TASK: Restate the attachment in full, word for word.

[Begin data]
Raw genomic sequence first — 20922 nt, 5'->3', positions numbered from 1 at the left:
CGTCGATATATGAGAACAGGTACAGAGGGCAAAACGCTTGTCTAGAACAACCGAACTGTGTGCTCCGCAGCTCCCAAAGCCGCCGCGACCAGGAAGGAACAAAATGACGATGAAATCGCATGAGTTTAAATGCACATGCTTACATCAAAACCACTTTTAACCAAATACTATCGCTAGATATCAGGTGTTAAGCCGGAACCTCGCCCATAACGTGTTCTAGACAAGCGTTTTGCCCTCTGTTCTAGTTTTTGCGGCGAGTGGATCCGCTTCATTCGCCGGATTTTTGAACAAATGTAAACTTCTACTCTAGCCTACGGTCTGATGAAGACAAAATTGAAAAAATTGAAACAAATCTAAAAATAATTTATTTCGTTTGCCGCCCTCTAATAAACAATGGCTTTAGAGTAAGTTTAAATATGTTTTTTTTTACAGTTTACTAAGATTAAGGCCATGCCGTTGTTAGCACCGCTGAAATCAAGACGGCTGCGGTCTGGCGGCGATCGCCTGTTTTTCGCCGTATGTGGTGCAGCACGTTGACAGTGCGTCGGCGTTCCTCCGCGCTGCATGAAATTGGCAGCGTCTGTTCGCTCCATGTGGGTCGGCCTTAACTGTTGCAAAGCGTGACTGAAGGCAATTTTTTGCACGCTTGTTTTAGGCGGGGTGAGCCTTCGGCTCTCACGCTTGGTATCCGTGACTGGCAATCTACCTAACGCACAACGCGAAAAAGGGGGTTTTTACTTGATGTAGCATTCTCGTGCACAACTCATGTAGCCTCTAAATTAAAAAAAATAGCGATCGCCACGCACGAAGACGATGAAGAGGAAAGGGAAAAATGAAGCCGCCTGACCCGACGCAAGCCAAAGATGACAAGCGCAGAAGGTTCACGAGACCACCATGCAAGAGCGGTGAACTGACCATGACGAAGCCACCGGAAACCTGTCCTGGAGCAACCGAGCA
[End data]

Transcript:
Raw genomic sequence first — 20922 nt, 5'->3', positions numbered from 1 at the left:
CGTCGATATATGAGAACAGGTACAGAGGGCAAAACGCTTGTCTAGAACAACCGAACTGTGTGCTCCGCAGCTCCCAAAGCCGCCGCGACCAGGAAGGAACAAAATGACGATGAAATCGCATGAGTTTAAATGCACATGCTTACATCAAAACCACTTTTAACCAAATACTATCGCTAGATATCAGGTGTTAAGCCGGAACCTCGCCCATAACGTGTTCTAGACAAGCGTTTTGCCCTCTGTTCTAGTTTTTGCGGCGAGTGGATCCGCTTCATTCGCCGGATTTTTGAACAAATGTAAACTTCTACTCTAGCCTACGGTCTGATGAAGACAAAATTGAAAAAATTGAAACAAATCTAAAAATAATTTATTTCGTTTGCCGCCCTCTAATAAACAATGGCTTTAGAGTAAGTTTAAATATGTTTTTTTTTACAGTTTACTAAGATTAAGGCCATGCCGTTGTTAGCACCGCTGAAATCAAGACGGCTGCGGTCTGGCGGCGATCGCCTGTTTTTCGCCGTATGTGGTGCAGCACGTTGACAGTGCGTCGGCGTTCCTCCGCGCTGCATGAAATTGGCAGCGTCTGTTCGCTCCATGTGGGTCGGCCTTAACTGTTGCAAAGCGTGACTGAAGGCAATTTTTTGCACGCTTGTTTTAGGCGGGGTGAGCCTTCGGCTCTCACGCTTGGTATCCGTGACTGGCAATCTACCTAACGCACAACGCGAAAAAGGGGGTTTTTACTTGATGTAGCATTCTCGTGCACAACTCATGTAGCCTCTAAATTAAAAAAAATAGCGATCGCCACGCACGAAGACGATGAAGAGGAAAGGGAAAAATGAAGCCGCCTGACCCGACGCAAGCCAAAGATGACAAGCGCAGAAGGTTCACGAGACCACCATGCAAGAGCGGTGAACTGACCATGACGAAGCCACCGGAAACCTGTCCTGGAGCAACCGAGCA